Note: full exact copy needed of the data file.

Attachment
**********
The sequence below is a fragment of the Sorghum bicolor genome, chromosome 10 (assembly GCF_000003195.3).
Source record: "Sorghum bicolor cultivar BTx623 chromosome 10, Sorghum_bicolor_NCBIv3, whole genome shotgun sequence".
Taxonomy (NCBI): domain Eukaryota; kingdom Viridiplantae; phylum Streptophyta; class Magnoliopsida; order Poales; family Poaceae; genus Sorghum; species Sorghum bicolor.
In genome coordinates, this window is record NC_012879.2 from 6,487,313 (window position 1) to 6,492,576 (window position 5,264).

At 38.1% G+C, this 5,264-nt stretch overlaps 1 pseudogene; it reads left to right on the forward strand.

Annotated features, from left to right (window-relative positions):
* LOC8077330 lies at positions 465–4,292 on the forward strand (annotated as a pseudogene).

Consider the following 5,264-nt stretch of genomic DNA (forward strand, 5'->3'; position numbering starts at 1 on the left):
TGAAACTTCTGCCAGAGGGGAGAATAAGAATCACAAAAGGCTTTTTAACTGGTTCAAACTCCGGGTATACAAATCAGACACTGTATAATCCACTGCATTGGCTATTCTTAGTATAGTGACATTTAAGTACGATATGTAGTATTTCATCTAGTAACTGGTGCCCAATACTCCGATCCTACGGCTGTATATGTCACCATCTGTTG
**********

The sequence below is a fragment of the Sorghum bicolor genome, chromosome 10 (assembly GCF_000003195.3).
Source record: "Sorghum bicolor cultivar BTx623 chromosome 10, Sorghum_bicolor_NCBIv3, whole genome shotgun sequence".
Taxonomy (NCBI): domain Eukaryota; kingdom Viridiplantae; phylum Streptophyta; class Magnoliopsida; order Poales; family Poaceae; genus Sorghum; species Sorghum bicolor.
In genome coordinates, this window is record NC_012879.2 from 6,487,313 (window position 1) to 6,492,576 (window position 5,264).

At 38.1% G+C, this 5,264-nt stretch overlaps 1 pseudogene; it reads left to right on the forward strand.

Annotated features, from left to right (window-relative positions):
* LOC8077330 lies at positions 465–4,292 on the forward strand (annotated as a pseudogene).

Consider the following 5,264-nt stretch of genomic DNA (forward strand, 5'->3'; position numbering starts at 1 on the left):
TGAAACTTCTGCCAGAGGGGAGAATAAGAATCACAAAAGGCTTTTTAACTGGTTCAAACTCCGGGTATACAAATCAGACACTGTATAATCCACTGCATTGGCTATTCTTAGTATAGTGACATTTAAGTACGATATGTAGTATTTCATCTAGTAACTGGTGCCCAATACTCCGATCCTACGGCTGTATATGTCACCATCTGTTG